“The speaker, up here, Vaibhav’s dad, yeah, um, his son, well, he is dead. DEAD! Like, not here. Not one of these cute kids with the precious “CAR T Warrior” buttons. One of the kids that YOU asked for a picture with so you could show it to your team when you go back to the office on Monday. Vaibhav is dead because even though this science is good, it’s not great. And so kids are STILL DYING!”
Everyone would be starting aghast at me, so I’d lighten up for a moment, “And I get it, drink your free drinks, and continue looking fly in your fancy suit. Yup, I see you there in the black-tie without socks, bold, I saw you during cocktail hour- you look fly.” I’d laugh as the crowd loosened and figured I, too, was here for a good time.
Then I’d hit hard, “But for a moment, would you kindly, shut up with your small talk bullshit and listen to Vaibhav’s dad. Listen to him tell you, YOU table 27, that his son was here and now he is not.”
“I get it, the audio in this place is terrible, legit, like I am having trouble sticking with it and I am in the second row, but if you can’t hear him, then look at the grown man crying on the big screens that I know you can see, and consider for a moment that you are at a pediatric cancer fundraiser. If you can’t hear him, then sit in silence and give the man the respect he deserves. Because his CHILD gave his life, so that your job could continue to be relevant. If none of these kids sign-up for this, you have nothing so sell.”
Gosh, everyone would be at attention now, wouldn’t they? What would I say next?
Perhaps I’d then launch into a freeform explanation of how this isn’t just ‘another black tie event’ for some of us. “For some of us, this is the first time that we’ve met another family that knows what it’s like to promise their child, ‘You’re gonna get better, sweet boy,’ while wondering if you are lying through your teeth as you sign-up on the dotted line for an experimental treatment. And now, Vaibhav’s dad is telling us he made that same promise and his son died.”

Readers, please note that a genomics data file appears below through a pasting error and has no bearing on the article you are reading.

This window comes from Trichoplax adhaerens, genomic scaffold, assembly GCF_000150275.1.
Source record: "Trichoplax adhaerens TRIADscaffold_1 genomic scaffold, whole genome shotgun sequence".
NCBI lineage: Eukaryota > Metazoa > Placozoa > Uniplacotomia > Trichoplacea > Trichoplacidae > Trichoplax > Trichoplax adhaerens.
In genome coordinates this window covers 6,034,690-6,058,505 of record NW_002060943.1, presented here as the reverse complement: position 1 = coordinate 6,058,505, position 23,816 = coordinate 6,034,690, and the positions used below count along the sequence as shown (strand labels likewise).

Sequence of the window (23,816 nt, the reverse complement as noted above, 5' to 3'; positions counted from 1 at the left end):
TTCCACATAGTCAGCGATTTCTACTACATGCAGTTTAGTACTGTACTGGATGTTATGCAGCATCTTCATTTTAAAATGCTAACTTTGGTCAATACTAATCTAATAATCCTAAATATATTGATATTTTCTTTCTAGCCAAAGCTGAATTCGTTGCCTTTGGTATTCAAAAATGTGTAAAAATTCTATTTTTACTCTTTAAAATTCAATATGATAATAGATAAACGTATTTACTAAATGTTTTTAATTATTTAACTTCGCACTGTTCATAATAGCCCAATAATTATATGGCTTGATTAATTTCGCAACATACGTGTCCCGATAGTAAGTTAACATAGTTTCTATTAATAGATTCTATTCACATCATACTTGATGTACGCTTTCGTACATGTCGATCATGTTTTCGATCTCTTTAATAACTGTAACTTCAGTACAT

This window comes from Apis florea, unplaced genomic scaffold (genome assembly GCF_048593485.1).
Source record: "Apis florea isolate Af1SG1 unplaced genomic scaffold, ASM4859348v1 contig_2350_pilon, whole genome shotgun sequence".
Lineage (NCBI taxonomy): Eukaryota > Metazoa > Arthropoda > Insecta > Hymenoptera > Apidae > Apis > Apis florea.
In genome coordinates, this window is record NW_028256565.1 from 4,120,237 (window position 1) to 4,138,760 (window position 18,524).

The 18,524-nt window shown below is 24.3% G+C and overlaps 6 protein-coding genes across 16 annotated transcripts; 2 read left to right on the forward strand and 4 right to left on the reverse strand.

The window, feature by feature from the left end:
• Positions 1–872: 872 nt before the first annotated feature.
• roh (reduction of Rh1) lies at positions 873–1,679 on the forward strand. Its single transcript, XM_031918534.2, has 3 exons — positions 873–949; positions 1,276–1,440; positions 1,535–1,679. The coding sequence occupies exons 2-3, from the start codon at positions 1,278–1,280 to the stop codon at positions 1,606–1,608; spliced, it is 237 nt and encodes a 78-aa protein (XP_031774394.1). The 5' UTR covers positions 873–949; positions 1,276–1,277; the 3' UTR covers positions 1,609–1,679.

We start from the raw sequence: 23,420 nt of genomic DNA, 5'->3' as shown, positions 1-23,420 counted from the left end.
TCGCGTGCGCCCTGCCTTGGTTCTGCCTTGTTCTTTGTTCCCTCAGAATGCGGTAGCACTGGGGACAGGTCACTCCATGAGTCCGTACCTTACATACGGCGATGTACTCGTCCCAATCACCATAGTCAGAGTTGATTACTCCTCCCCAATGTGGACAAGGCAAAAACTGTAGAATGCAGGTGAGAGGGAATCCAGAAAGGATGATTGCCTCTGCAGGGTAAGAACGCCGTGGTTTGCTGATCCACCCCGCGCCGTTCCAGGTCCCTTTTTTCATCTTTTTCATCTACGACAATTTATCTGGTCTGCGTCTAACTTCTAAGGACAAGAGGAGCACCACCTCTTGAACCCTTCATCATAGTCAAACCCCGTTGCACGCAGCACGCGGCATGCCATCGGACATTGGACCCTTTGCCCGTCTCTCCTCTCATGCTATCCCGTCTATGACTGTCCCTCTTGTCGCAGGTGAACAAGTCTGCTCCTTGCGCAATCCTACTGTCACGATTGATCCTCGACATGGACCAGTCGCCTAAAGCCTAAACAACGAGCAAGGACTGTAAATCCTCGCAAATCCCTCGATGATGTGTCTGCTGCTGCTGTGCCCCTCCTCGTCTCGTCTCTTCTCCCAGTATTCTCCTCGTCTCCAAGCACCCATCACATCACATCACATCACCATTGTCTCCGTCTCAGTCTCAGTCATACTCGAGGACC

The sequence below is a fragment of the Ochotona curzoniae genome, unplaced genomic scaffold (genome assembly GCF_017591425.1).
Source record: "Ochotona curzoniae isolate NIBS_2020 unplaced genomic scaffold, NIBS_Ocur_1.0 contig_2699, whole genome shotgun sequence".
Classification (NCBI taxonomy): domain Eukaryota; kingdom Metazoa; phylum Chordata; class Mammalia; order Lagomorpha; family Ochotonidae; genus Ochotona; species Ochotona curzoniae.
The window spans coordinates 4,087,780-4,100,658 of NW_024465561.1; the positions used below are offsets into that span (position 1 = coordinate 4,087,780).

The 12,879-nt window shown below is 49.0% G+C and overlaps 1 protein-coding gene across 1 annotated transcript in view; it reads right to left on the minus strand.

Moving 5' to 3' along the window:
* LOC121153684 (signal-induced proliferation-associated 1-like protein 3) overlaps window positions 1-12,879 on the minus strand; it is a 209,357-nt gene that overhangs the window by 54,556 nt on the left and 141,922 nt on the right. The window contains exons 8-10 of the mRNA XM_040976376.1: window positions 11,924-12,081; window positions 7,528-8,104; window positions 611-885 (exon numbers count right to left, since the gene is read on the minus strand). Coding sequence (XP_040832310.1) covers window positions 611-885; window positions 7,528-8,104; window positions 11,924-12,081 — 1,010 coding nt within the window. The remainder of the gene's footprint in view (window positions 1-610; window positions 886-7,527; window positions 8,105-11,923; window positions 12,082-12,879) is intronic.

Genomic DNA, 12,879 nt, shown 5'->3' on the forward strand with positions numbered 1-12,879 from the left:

Maybe I’d explain, “My son is here and the cute sign he held up for the photo op that you all ‘ooo’ed and awe’ed’ at, said, “18 months cancer free!” But the other girl sitting at our table with us is 23 years old and has been living this nightmare since she was 7. As a child she had 2 years of treatment, then relapsed, a bone marrow transplant, 3 years later another relapse, CAR T CD-19, 3 years later relapsed, CAR T CD-22, and now 3 years later she is here and alive and seeing a psychiatrist because her nightmares of relapse feel so vivid, and so real, that she is scared to fall asleep at night. So I am sitting here, talking to her, and now watching Vaibhav’s dad cry on stage while I listen to you guys laugh and am wondering, ‘WHAT DOES 18-months cancer free EVEN MATTER!”
“THIS (clap) IS (clap) NOT (clap) ANOTHER (clap) BLACK (clap) TIE! (clap),” I’d say aggressively and certain that the CAR T parents would stand up and applaud, while the corporate attendees would awkwardly clap knowing that all eyes were on them.